At least 34 dead as Algeria becomes latest nation hit by wildfires

North African country is the latest Mediterranean nation to suffer bushfires after Greece, Turkey and Cyprus

Gigantic fires ravaged eastern Algeria overnight on Monday and throughout Tuesday, killing at least 34 people in Kabylie, the centre of the disaster.

Fires were reported in 18 of the country’s 58 districts, ten of them near Tizi Ouzou, one of the most populous cities in Kabylie.

Major fires were also reported in Jijel, Bejaia, Bouira, Guelma, Khenchela and Setif.

Videos and photos shared online showed residents of towns fleeing as fire raged in nearby mountains.

An inhabitant of Larbaa Nath Iraten, a village near Tizi Ouzou, said the fire felt as if it came from nowhere during high winds.

"It took a couple of minutes for the small wildfire to grow and threaten the village," Mohand, who wished only to share his first name, said.

"We had a lot of issues with the evacuation, the army and firemen helped a lot."

Meteorologists said the temperature would reach 46ºC on Tuesday. The country is also struggling with severe water shortages.

No official death toll has been released, but hospital sources confirmed six civilians and three firefighters were dead.

President Abdelmadjid Tebboune said 25 members of the People's National Army had died while rescuing over 100 people in Bejaia and Tizi Ouzou.

He later tweeted: "As we have won in previous adversities, we will prevail in these, God willing. Our hearts are with everyone who contributed to putting out the fire, as we instructed to take all necessary measures to control and control the situation."

Colonel Farouk Achour, spokesman for Civil Protection, said his department had sent 12 fire engines and mobilised more than 900 men to help stem the fires and protect people and property.

“The Civil Protection has put in place a very significant contingency plan,” Mr Achour said.

“We went from 32 to 56 mobile columns [a type of fire engine], independently of the reinforcement of the capacities of the territorial units, and of the opening of new units on the entire territory. We reinforce this system from year to year,” he said.

Interior and Local Communities Minister Kamel Beldjoud blamed criminal elements for starting the blazes, made worse by a hot, dry summer.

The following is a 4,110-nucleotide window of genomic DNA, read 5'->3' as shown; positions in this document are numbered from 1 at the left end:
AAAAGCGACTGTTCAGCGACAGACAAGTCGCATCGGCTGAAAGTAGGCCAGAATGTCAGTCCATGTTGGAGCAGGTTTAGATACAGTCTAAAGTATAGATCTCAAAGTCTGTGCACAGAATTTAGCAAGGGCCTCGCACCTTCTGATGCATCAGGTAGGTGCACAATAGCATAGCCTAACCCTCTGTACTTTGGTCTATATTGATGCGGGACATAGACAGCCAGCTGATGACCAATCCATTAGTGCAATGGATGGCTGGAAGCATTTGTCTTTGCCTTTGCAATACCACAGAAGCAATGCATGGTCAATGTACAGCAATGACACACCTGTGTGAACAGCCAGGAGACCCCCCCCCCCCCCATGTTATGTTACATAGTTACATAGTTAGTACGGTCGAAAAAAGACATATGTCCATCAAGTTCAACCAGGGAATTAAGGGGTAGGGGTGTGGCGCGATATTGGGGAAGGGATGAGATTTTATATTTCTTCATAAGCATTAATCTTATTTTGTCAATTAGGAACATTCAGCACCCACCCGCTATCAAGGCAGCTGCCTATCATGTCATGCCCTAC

“Only criminal hands can be behind the simultaneous outbreak of 50 fires across several localities in the wilaya (administrative region),” he said.

He noted the similarity of the fires to others recorded elsewhere in the country, such as Khenchela, in the north-east, a month ago.

The fires brought back memories of devastating blazes in Khenchela last year, which scorched several thousand hectares of forests and destroyed more than a third of the area’s apple production.

In Kabylie, a region 90 kilometres east of the capital Algiers, 19 fires broke out at almost the same time, a local Civil Protection official told The National.

Monday was marked by a heat wave exceeding 45°C and high winds, which are elements conducive to the spread of fires. Thick and dry vegetation cover can act as kindling for such fires.

The fires are expected to weaken the government’s fight against the Covid-19 and compound the scarcity of oxygen in hospitals.

In an TV interview on August 8, Mr Tebboune warned the population against rumours spread on social networks, accusing enemy countries and hidden entities of waging a “fourth-generation war against Algeria”.

At the beginning of November 2020, a series of bushfires had ravaged several regions in Algeria and the local press had pointed its finger at Morocco, but without any proof.

Neighbour Tunisia, also suffering from blazes, offered to deploy a helicopter to support firefighting in Algeria. This offer came after a phone call between the Tunisian President Kais Saied and his counterpart Abdelmadjid Tebboune.

Updated: August 11th 2021, 10:30 AM
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